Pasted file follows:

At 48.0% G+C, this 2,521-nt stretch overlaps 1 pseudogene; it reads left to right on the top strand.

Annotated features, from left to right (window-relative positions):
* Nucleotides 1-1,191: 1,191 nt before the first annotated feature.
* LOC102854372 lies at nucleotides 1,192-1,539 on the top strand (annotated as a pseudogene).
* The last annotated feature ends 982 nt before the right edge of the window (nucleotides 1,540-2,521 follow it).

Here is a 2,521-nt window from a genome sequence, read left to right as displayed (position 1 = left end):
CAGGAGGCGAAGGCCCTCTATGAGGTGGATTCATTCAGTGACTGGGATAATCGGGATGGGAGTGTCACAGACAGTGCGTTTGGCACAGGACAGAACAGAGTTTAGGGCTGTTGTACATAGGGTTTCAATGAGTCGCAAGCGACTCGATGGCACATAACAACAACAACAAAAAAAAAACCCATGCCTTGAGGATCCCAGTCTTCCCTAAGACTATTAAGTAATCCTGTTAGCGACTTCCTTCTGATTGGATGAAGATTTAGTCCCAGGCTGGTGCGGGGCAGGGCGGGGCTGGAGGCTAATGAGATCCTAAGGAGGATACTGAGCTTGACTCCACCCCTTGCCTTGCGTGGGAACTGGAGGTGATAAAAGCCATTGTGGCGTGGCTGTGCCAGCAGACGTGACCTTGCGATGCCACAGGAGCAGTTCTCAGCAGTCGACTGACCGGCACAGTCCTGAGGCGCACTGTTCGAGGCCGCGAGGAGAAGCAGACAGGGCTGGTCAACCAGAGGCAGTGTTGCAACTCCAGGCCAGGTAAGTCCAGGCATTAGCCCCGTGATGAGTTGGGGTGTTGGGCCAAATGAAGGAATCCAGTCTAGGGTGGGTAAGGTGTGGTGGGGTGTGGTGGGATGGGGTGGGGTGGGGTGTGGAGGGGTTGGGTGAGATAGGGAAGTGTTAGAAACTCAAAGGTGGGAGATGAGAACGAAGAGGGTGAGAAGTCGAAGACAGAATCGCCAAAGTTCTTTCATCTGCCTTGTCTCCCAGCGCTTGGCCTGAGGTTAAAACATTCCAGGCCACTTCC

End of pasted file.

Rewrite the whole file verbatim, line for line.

At 48.0% G+C, this 2,521-nt stretch overlaps 1 pseudogene; it reads left to right on the top strand.

Annotated features, from left to right (window-relative positions):
* Nucleotides 1-1,191: 1,191 nt before the first annotated feature.
* LOC102854372 lies at nucleotides 1,192-1,539 on the top strand (annotated as a pseudogene).
* The last annotated feature ends 982 nt before the right edge of the window (nucleotides 1,540-2,521 follow it).

Here is a 2,521-nt window from a genome sequence, read left to right as displayed (position 1 = left end):
CAGGAGGCGAAGGCCCTCTATGAGGTGGATTCATTCAGTGACTGGGATAATCGGGATGGGAGTGTCACAGACAGTGCGTTTGGCACAGGACAGAACAGAGTTTAGGGCTGTTGTACATAGGGTTTCAATGAGTCGCAAGCGACTCGATGGCACATAACAACAACAACAAAAAAAAAACCCATGCCTTGAGGATCCCAGTCTTCCCTAAGACTATTAAGTAATCCTGTTAGCGACTTCCTTCTGATTGGATGAAGATTTAGTCCCAGGCTGGTGCGGGGCAGGGCGGGGCTGGAGGCTAATGAGATCCTAAGGAGGATACTGAGCTTGACTCCACCCCTTGCCTTGCGTGGGAACTGGAGGTGATAAAAGCCATTGTGGCGTGGCTGTGCCAGCAGACGTGACCTTGCGATGCCACAGGAGCAGTTCTCAGCAGTCGACTGACCGGCACAGTCCTGAGGCGCACTGTTCGAGGCCGCGAGGAGAAGCAGACAGGGCTGGTCAACCAGAGGCAGTGTTGCAACTCCAGGCCAGGTAAGTCCAGGCATTAGCCCCGTGATGAGTTGGGGTGTTGGGCCAAATGAAGGAATCCAGTCTAGGGTGGGTAAGGTGTGGTGGGGTGTGGTGGGATGGGGTGGGGTGGGGTGTGGAGGGGTTGGGTGAGATAGGGAAGTGTTAGAAACTCAAAGGTGGGAGATGAGAACGAAGAGGGTGAGAAGTCGAAGACAGAATCGCCAAAGTTCTTTCATCTGCCTTGTCTCCCAGCGCTTGGCCTGAGGTTAAAACATTCCAGGCCACTTCC